Harvest Report 2018 by James

Harvest & Season Notes 2018 

“What happens when the Mistral goes AWOL”

During the previous two vintages I have been lamenting the lack of rainfall in the Vaucluse, both all year but in particular during the growing season. This one was different.  It had remained pretty dry to the end of 2017, which was a little worrying, with only 465mm of rain at Unang during the year being a record low for us since we’ve been here (the average being 750mm since 2003). After a reasonably wet start to 2018, when the aquifers had managed to squirrel away some reserves, we ended up with 462mm of rainfall by the end of May – the wet winter gave way to a wet spring.

This made Provence look particularly verdant right up to harvest time. While much the north of Europe looked like Australia with parched ground and crops commonplace. The plants here, and nature more widely, seemed to be enjoying these higher levels of humidity. Insects were more abundant.

But prolonged rain kept the ground temperatures lower and meant fewer sunshine hours, so a slow and uneven start to the growing season, even to flowering. The potential flowers (which then turn to grapes) on the Grenache looked so impressive that I recall thinking: “if we lose a little to shatter (coulure) this year that will be fine as the bunches are massive.”

But humidity brings with it disease pressure, and with the wet April and then May the mildew pressure was ramping up as the temperatures slowly rose. Usually the Mistral wind chases away the clouds and rain on a regular basis, and its presence confirms Carpentras as one of the towns in France with the highest number of sunshine hours. This year it didn’t appear until well into June and it is not clear why that was (suggestions have been that it was disrupted due to the Jetstream being further to the north in 2018). It was much missed.

So wet with warmth during the first half of June (from 28.4.18 to 12.5.18), we had 11 days of rain in 16 days. This rain came in storms (sometimes more than 20mm) and many grape-growing areas suffered with hail, both then and later in the season. Luckily, we took only one glancing blow early on, others faced multiple and devastating falls.

Being organic, we protect our vines by spraying copper on the vines which can be washed off by rain (a contact product). This is only effective as a preventative treatment, and we are limited by the amount we can use per year. Conventional producers don’t have this limit and use “systemic” copper treatments that enter into the plant/fruit itself – so it will not be washed off – and can also work as a curative, treating mildew once already present.

Thus, mildew on the Grenache (and Carignan – which we don’t have) has been the story of the year throughout the southern Rhone. In some places we have lost 80% of the crop in others maybe 60%. The Syrah, Cinsault and Mourvedre were relatively unaffected. Though the Grenache Blanc in the valley was brutalised losing both fruit and leaf to the fungus.

A switch was flicked mid-June and we had summer temperatures, exceeding 40° for extended periods, from then on. Rainfall was limited to occasional storms and the growing season proceeded as normal just without fruit on the Grenache as the damage had already been done.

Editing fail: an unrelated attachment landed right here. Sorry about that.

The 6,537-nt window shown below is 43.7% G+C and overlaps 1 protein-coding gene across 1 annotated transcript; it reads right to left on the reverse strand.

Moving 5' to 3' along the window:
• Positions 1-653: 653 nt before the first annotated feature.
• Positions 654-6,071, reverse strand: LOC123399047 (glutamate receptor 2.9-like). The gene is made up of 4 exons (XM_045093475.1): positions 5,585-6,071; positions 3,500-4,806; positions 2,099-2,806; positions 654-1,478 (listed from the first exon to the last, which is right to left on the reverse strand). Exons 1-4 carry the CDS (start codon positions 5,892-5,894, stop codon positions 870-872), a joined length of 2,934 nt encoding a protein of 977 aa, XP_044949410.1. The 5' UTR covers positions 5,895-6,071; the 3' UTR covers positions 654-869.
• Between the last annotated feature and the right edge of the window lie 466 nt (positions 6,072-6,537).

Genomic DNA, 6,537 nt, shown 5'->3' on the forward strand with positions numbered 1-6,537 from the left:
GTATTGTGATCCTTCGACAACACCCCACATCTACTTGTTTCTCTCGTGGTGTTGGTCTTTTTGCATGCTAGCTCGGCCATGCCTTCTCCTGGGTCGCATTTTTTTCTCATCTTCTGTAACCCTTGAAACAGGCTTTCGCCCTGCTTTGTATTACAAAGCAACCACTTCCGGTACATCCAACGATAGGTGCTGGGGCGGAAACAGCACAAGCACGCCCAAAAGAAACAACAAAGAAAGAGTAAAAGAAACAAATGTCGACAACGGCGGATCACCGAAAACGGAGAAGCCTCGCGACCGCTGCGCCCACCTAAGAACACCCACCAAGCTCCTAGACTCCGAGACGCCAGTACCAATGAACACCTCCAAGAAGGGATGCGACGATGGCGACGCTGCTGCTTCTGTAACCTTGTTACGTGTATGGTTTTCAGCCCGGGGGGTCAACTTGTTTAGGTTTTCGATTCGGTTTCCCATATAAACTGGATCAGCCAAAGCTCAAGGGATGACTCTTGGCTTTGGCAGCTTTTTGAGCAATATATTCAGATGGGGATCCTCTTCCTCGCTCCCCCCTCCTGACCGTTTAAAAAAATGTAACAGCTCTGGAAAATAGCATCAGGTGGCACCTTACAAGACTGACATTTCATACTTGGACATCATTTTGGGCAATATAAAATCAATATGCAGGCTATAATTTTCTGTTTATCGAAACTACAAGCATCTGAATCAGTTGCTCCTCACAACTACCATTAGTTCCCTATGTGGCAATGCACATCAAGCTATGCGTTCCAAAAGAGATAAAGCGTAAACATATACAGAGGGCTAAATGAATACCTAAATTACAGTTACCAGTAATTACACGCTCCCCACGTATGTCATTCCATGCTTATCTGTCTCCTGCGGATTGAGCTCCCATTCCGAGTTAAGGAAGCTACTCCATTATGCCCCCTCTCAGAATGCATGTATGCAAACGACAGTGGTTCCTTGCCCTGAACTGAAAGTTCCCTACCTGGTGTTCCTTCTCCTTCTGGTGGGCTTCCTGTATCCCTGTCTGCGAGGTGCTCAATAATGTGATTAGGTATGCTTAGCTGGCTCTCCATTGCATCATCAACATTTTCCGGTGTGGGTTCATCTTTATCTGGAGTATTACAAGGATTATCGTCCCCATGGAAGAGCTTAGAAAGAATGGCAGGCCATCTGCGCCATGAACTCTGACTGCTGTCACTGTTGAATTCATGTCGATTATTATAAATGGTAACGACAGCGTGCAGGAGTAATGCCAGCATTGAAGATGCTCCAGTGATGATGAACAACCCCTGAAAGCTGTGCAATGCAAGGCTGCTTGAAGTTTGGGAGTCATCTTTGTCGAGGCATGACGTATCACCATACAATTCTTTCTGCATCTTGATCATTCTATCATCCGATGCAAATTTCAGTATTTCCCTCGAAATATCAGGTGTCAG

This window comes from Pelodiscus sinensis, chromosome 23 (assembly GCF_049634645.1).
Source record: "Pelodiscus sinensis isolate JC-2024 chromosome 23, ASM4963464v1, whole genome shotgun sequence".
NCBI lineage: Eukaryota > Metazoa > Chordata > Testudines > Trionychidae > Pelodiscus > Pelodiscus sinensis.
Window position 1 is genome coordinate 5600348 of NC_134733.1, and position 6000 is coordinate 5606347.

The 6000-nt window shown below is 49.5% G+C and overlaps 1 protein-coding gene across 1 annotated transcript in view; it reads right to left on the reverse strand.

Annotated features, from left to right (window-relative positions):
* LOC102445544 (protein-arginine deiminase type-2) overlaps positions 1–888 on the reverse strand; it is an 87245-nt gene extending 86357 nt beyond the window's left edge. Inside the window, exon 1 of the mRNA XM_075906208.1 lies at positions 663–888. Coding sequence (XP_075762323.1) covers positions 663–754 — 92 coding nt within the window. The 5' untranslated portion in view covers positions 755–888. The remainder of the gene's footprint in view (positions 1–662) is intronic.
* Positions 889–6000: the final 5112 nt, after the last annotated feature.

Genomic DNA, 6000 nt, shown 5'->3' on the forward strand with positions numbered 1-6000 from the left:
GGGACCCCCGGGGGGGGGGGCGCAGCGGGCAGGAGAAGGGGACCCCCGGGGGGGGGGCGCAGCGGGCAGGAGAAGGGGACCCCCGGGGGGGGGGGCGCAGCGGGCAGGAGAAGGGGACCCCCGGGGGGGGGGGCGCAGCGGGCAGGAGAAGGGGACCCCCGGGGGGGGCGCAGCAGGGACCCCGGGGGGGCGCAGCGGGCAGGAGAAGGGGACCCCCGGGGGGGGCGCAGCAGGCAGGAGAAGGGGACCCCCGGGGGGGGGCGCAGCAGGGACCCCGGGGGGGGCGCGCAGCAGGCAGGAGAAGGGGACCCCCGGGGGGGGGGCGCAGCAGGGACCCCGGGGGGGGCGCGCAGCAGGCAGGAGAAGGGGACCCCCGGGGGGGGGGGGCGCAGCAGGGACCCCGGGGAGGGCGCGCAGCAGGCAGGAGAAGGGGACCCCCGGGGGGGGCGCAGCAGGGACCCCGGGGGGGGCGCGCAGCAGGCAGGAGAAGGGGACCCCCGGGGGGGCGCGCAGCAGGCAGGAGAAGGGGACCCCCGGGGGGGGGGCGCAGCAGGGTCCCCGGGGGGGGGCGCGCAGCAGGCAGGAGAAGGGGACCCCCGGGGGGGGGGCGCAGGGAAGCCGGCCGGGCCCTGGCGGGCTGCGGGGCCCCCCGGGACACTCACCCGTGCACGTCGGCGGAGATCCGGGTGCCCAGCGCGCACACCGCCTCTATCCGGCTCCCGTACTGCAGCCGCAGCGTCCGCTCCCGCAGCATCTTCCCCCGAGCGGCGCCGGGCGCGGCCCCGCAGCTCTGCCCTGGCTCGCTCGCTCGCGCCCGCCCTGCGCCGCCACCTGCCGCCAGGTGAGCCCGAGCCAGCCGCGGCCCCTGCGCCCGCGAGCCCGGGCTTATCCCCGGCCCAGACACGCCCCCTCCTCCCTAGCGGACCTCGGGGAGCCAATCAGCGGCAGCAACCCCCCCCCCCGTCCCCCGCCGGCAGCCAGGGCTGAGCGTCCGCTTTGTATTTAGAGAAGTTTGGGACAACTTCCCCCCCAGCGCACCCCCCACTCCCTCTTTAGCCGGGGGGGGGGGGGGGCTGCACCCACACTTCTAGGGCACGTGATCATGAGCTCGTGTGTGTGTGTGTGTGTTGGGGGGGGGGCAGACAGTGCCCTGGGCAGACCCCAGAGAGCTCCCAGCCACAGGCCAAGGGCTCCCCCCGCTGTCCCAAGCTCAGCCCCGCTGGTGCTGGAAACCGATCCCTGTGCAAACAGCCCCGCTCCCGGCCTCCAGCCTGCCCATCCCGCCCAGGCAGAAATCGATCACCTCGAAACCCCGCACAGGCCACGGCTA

Harvest loomed with about a 10-day delay compared to the previous (hot, dry) year.

The damp flowering meant irregular fruit set and it was clear that there were big differences in the ripeness of the grapes even on the same vine let alone neighbouring vines or others in the same parcel. This further complicated the key decision of when to pick, as did warm temperatures up to harvest with morning dew triggering rot in some low lying or poorly ventilated areas of other vineyards.

So, what started out as a cold/wet year finished as a hot/dry year. In the tanks, extractions during fermentations and macerations, followed the pattern of the latter with plenty of colour and tannins coming quickly. Acid levels remained healthy for us – as usual – and quality levels look high.

The worst Grenache yields I heard of were 4hl/ha – we were not quite that bad but certainly in single figures (we would normally be 25 to 30hl/ha). Oddly, other places in Ventoux and the Southern Rhone had bumper crops, and with the Indian summer lasting into the first week in October, were harvested in perfect conditions. Some organic producers fared well, some conventional producers lost most of their crop. It was a difficult year to predict with all the climatic conditions being so localised.

With the perfect harvest conditions what little came in should be of good quality. As I have said for each of the past three years, now fingers crossed for a more productive next year.
JK 12.10.18



  1. Terje Totland says

    What a story. Many challenges, I understand. But I hope for good quality and I do cross fingers for a better next year!
    All the best😊

    • thank you Terje for your best wishes and for taking the time to send a note – the quality looks great – and as it pours down with rain here for the third day in a row lets hope the weather normalises a little next year! James and Joanna

  2. Nick Wright says

    I really appreciate hearing this detail of the meteorological story of your vintage in 2018. A great pity my favourite Grenache was so badly hit.

  3. A fairly dramatic year almost sounds optimistic by James’ standards! We can testament to the rainy May from next door to you for the last week before June. Bon chance for the outcome in the barrel & see you next year for tasting Joanne!

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